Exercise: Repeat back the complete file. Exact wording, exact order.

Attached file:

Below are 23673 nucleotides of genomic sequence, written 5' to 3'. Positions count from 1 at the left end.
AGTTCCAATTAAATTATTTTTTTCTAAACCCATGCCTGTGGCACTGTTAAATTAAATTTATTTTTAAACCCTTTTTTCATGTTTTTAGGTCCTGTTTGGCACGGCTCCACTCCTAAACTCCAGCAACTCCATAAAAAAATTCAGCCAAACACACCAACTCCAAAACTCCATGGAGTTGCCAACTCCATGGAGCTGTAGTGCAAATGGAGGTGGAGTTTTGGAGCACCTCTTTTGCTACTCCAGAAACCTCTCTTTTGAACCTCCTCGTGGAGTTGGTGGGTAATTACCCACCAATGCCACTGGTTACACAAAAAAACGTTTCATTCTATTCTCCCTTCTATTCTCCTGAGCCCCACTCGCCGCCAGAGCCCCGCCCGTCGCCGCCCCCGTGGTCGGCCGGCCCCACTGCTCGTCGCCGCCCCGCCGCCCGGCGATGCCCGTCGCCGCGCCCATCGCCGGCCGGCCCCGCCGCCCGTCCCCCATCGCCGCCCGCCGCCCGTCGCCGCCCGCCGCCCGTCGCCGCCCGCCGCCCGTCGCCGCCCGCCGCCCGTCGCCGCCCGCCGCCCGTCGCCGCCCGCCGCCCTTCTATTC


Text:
Below are 23673 nucleotides of genomic sequence, written 5' to 3'. Positions count from 1 at the left end.
AGTTCCAATTAAATTATTTTTTTCTAAACCCATGCCTGTGGCACTGTTAAATTAAATTTATTTTTAAACCCTTTTTTCATGTTTTTAGGTCCTGTTTGGCACGGCTCCACTCCTAAACTCCAGCAACTCCATAAAAAAATTCAGCCAAACACACCAACTCCAAAACTCCATGGAGTTGCCAACTCCATGGAGCTGTAGTGCAAATGGAGGTGGAGTTTTGGAGCACCTCTTTTGCTACTCCAGAAACCTCTCTTTTGAACCTCCTCGTGGAGTTGGTGGGTAATTACCCACCAATGCCACTGGTTACACAAAAAAACGTTTCATTCTATTCTCCCTTCTATTCTCCTGAGCCCCACTCGCCGCCAGAGCCCCGCCCGTCGCCGCCCCCGTGGTCGGCCGGCCCCACTGCTCGTCGCCGCCCCGCCGCCCGGCGATGCCCGTCGCCGCGCCCATCGCCGGCCGGCCCCGCCGCCCGTCCCCCATCGCCGCCCGCCGCCCGTCGCCGCCCGCCGCCCGTCGCCGCCCGCCGCCCGTCGCCGCCCGCCGCCCGTCGCCGCCCGCCGCCCGTCGCCGCCCGCCGCCCTTCTATTC